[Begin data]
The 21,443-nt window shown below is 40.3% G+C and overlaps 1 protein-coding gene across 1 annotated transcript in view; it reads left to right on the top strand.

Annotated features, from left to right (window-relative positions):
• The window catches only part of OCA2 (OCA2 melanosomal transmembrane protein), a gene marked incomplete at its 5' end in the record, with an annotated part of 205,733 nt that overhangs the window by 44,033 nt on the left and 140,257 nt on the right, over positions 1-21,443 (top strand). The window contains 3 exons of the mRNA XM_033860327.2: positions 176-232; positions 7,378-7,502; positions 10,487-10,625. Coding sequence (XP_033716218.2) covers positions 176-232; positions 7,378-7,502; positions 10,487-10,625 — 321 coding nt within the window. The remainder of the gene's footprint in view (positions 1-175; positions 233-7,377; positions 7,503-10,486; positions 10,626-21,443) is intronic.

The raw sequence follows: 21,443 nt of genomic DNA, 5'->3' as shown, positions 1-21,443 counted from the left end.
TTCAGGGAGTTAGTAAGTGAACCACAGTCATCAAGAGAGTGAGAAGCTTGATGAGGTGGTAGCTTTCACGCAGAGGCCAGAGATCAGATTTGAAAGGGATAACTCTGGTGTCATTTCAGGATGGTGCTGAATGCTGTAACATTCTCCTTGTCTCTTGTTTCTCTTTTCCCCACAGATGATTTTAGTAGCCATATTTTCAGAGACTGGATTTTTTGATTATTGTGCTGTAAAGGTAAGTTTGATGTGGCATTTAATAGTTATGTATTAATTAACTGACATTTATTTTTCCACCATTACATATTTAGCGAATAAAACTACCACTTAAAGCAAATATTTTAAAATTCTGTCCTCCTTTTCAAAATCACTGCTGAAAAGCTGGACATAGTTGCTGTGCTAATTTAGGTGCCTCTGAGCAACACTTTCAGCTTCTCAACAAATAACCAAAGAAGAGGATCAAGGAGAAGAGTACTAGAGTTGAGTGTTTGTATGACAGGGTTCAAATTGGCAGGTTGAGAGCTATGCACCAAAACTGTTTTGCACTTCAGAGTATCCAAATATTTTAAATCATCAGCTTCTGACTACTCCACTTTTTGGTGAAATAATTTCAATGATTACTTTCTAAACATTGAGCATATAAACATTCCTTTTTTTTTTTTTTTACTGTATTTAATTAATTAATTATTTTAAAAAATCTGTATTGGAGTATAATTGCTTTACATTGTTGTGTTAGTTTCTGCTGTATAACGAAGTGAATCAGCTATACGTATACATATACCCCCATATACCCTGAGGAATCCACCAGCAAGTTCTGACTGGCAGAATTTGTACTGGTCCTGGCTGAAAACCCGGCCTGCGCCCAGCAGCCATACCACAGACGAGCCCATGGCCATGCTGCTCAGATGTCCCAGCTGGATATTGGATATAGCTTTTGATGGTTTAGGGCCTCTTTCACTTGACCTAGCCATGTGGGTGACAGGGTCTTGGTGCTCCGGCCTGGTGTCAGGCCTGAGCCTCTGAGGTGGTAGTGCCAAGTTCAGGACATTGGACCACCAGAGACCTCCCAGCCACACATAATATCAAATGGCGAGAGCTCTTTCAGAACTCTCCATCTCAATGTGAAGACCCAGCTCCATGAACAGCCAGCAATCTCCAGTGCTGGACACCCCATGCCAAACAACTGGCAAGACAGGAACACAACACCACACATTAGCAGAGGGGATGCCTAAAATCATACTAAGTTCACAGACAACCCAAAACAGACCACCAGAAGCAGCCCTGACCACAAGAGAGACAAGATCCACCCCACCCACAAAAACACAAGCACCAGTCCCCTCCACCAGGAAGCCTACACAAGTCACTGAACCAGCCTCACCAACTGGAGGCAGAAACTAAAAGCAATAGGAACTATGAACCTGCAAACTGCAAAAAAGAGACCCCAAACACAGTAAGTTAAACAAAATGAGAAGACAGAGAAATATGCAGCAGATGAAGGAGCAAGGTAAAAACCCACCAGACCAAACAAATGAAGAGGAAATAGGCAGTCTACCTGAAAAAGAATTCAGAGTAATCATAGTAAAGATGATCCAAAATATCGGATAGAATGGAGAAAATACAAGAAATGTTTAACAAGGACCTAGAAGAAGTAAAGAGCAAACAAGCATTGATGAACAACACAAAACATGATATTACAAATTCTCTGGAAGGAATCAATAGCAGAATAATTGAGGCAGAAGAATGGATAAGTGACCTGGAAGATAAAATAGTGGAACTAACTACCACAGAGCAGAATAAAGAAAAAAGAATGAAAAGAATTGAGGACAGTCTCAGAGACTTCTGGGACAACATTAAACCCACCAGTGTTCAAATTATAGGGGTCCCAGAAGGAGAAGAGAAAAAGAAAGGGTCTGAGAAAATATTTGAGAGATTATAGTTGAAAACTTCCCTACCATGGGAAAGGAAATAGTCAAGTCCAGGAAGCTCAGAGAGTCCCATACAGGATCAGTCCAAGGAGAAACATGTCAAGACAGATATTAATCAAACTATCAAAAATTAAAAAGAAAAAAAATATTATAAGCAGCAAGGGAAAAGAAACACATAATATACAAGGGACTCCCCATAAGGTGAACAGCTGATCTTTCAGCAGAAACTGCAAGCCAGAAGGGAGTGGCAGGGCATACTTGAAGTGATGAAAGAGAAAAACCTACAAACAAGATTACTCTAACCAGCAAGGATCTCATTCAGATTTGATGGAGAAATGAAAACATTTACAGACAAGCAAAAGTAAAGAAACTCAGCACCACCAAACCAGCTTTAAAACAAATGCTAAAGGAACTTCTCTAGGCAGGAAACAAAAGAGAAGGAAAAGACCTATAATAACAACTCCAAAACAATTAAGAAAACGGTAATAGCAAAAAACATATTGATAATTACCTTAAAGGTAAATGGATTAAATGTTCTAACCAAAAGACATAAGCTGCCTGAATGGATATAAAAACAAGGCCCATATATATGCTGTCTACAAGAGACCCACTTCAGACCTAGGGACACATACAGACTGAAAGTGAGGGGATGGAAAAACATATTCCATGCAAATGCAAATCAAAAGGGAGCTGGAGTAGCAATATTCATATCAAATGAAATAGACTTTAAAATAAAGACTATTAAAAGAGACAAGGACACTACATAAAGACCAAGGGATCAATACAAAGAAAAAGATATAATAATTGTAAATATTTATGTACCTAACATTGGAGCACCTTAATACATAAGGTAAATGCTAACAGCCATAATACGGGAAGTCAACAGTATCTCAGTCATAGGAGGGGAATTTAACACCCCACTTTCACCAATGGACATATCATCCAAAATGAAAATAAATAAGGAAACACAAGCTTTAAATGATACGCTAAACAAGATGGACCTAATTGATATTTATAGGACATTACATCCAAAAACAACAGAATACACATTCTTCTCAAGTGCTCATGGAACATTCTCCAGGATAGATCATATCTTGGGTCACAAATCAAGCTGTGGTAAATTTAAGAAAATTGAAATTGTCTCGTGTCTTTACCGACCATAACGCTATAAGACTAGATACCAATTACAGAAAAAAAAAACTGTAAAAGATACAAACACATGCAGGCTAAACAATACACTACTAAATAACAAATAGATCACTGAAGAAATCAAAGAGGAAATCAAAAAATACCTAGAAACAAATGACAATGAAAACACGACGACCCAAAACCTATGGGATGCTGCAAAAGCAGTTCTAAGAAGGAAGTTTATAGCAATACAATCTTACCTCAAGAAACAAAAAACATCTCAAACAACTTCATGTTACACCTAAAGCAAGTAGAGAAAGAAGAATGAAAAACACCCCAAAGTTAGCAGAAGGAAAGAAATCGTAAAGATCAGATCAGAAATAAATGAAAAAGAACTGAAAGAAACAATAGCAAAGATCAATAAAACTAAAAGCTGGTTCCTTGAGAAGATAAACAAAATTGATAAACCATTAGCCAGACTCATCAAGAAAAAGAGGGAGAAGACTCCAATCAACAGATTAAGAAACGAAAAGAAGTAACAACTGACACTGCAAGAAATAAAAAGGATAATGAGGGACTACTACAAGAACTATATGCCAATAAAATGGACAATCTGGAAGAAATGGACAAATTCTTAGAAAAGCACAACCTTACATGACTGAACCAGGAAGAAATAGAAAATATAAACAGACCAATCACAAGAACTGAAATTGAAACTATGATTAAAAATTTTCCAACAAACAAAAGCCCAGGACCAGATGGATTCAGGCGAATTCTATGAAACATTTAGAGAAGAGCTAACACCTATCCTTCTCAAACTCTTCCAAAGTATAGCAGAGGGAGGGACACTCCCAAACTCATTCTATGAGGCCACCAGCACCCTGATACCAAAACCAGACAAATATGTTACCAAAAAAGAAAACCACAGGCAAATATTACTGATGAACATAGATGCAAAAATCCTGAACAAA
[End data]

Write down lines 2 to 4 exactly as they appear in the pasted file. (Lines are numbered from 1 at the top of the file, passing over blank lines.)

Annotated features, from left to right (window-relative positions):
• The window catches only part of OCA2 (OCA2 melanosomal transmembrane protein), a gene marked incomplete at its 5' end in the record, with an annotated part of 205,733 nt that overhangs the window by 44,033 nt on the left and 140,257 nt on the right, over positions 1-21,443 (top strand). The window contains 3 exons of the mRNA XM_033860327.2: positions 176-232; positions 7,378-7,502; positions 10,487-10,625. Coding sequence (XP_033716218.2) covers positions 176-232; positions 7,378-7,502; positions 10,487-10,625 — 321 coding nt within the window. The remainder of the gene's footprint in view (positions 1-175; positions 233-7,377; positions 7,503-10,486; positions 10,626-21,443) is intronic.

The raw sequence follows: 21,443 nt of genomic DNA, 5'->3' as shown, positions 1-21,443 counted from the left end.